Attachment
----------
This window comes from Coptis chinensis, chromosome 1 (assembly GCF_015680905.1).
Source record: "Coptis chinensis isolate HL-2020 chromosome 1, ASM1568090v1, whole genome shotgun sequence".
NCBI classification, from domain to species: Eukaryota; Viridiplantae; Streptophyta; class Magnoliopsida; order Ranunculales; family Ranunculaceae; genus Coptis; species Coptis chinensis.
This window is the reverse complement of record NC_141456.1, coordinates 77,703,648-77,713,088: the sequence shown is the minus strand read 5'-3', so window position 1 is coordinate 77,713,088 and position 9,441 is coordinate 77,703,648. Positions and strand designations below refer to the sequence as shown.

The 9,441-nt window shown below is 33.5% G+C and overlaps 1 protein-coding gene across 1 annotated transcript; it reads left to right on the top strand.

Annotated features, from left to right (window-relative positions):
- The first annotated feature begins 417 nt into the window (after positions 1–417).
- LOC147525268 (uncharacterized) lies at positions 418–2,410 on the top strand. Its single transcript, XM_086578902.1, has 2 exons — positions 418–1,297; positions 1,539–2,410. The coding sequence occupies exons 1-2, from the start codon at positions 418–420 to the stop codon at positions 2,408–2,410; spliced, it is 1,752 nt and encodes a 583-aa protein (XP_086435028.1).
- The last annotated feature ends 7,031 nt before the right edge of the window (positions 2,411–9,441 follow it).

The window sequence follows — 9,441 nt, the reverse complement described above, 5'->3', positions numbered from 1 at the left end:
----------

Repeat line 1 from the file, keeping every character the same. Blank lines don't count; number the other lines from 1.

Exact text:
This window comes from Coptis chinensis, chromosome 1 (assembly GCF_015680905.1).